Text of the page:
“We actually started in a small room as part of an actual garage ten years ago,” said co-founder Mark Deutsch on how Happy Garaje, a creative studio based in Cebu, became a reality. They are known for the clever ways they weave narratives through design, mostly revolving around topics of friendship, family, and childhood. Initially devoted to picture books, comics, and an events space for twenty people, their operations recently expanded into a toy workshop area and a library which, Deutsch admitted, there were initially no plans for.
“My mom is an artist and she used to have a toy workshop space,” Deutsch shared, “That’s where I learned a lot of the things I know now as a designer, while Jo expresses herself through painting.” Interestingly, Johanna Velasco, a co-founder, constantly put painting aside during her previous corporate job working on large marketing campaigns. On the other hand, Deutsch experienced the traditional rigor of an art school by attending workshops alongside his computer science degree. Both born and raised in Cebu, Deutsche and Velasco were involved in filing the documentation for recognising Cebu as a “creative city” by the United Nations Educational, Scientific, and Cultural Organization (UNESCO) in 2019.
“People [don’t] actually know what your work is really about. We create for specific reasons and, sometimes, people never understand that,” Deutsch remarked. “Narratives are like boundaries where we get ideas.”
On sustainable futures
The ongoing pandemic certainly changed the focus of Happy Garaje’s operations. During its onset in March 2020, many of their clients cancelled projects, putting their business at a crossroads. The only way for Happy Garaje to sustain itself, Desutch believed, was to remain small yet somewhat scalable.
“We pushed ourselves because we had very few clients. We had to learn a few things to continue sustaining ourselves,” Deutsch said. For example, his team, mostly graphic designers, all taught themselves to use 3D design software. One senior designer has worked with Happy Garaje for five years, while Deutsche and Velasco work closely with four other creatives. He emphasized the importance of transparency and trust among his team where everyone knows how much each person earns.
“No one taught us how to handle the pandemic. It’s also my responsibility to take care of my team.”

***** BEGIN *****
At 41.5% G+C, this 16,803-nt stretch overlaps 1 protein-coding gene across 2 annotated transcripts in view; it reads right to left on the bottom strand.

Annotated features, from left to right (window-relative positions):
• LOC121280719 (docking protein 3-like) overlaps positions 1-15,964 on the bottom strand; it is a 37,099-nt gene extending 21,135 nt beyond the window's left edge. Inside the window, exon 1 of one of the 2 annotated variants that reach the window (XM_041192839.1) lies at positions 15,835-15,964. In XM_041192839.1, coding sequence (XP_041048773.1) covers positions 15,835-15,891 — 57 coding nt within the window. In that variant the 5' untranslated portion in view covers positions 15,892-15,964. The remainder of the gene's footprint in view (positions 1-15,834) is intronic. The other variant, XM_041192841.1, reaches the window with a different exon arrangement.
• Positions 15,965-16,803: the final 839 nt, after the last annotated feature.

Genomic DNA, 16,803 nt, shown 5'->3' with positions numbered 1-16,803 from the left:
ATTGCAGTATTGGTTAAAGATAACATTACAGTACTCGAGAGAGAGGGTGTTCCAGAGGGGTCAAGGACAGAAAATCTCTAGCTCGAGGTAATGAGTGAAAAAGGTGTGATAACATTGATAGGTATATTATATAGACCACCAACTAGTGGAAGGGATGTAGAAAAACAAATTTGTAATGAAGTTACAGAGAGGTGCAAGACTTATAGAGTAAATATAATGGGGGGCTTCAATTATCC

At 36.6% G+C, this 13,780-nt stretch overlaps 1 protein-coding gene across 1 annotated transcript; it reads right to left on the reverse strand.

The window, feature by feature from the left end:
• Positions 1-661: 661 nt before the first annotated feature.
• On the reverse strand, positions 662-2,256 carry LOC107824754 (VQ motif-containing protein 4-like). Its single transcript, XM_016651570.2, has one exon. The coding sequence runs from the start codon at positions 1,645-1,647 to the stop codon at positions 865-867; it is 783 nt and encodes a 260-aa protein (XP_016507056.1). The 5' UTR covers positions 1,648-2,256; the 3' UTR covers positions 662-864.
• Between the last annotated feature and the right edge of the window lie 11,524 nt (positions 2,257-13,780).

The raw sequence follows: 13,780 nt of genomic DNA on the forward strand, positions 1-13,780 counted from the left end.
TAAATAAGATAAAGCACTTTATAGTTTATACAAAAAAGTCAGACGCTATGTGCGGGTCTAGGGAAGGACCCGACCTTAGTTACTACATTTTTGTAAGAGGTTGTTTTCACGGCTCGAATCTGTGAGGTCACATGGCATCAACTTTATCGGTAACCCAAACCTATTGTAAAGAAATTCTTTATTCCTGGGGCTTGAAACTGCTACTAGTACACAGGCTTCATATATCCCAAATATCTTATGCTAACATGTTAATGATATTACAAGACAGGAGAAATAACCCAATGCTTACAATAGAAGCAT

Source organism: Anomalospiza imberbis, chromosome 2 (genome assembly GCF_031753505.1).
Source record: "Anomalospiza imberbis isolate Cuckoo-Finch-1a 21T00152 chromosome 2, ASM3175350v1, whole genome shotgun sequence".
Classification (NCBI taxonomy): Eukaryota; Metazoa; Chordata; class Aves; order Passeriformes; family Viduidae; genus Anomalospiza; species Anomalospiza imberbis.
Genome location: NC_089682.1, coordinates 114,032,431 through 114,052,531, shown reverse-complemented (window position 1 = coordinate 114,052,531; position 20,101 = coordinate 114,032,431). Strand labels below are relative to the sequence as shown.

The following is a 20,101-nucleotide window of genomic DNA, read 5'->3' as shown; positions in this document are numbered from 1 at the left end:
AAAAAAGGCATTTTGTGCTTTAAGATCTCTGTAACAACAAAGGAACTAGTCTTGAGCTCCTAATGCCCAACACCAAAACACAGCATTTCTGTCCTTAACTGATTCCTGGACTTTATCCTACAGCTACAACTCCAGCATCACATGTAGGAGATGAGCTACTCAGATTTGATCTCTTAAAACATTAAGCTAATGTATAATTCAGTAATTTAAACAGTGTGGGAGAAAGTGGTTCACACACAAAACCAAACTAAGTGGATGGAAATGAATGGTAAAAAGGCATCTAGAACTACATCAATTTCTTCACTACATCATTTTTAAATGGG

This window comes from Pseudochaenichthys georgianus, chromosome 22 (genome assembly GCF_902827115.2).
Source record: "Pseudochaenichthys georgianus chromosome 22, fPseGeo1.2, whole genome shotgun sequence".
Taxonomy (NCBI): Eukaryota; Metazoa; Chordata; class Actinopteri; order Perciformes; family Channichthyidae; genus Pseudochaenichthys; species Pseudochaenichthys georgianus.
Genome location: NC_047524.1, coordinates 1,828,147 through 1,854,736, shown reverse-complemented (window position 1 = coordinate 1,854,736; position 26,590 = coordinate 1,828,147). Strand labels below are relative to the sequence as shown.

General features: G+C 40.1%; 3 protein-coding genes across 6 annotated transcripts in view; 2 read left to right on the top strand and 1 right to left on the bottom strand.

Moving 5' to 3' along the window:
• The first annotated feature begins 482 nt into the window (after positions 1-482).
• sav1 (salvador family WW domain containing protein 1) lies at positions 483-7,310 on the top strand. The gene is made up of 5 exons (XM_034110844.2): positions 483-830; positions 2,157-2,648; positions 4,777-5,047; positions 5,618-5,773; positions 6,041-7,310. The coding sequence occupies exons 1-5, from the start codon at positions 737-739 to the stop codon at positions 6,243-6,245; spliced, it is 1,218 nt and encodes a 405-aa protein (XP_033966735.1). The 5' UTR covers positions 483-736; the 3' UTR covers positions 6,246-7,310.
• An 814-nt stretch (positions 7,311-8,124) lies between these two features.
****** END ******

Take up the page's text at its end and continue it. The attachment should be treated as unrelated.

Paying it forward
In January 2019, Dan Matutina and Dang Sering, fellow designers and illustrators, invited Deutsch and Velasco to participate in Door to Asia — a design-led residency program established in 2011, aimed at solving communication problems initially for a small town in Japan, of which Matutina and Sering were participants. Having worked with local communities before, most notably on a project in Bataan involving Japanese designer Motoki Koitabashi, the residency was consistent with Happy Garaje’s mission and vision. This project ran for nine days where designers worked closely with the local government unit to help boost local tourism.
“As a graphic designer, working with big brands was a common barometer of success. I feel the opposite is also commendable, because I met artists in that residency who used graphic design to improve communities,” Deutsch pondered. He keeps in touch with his residency fellows, finding inspiration in their practices. Moving forward, Happy Garaje hopes to develop new ways of combining creative expertise, perhaps ideas, and business acumen to achieve sustainability, especially as the pandemic poses new challenges in this field.
The practice of combining expertise is rooted in a desire for a sustainable creative economy wherein ideas are maximized for job creation and community building, rather than simply an income generating stream. In fact, the expansion of the creative industries in the Philippines has led to a number of initiatives which aim to foster more sustainable creative practices – whether that’s enforcing better intellectual property protection or organising congressional hearings for legislation. In the case of Happy Garaje, participating in dialogues and forging partnerships with like-minded groups not only developed their value as a design studio, but addressed important social issues affecting their community.
Desutch believes that, for budding designers, overcoming these problems starts with an important piece of advice: Nurture relationships and be kind.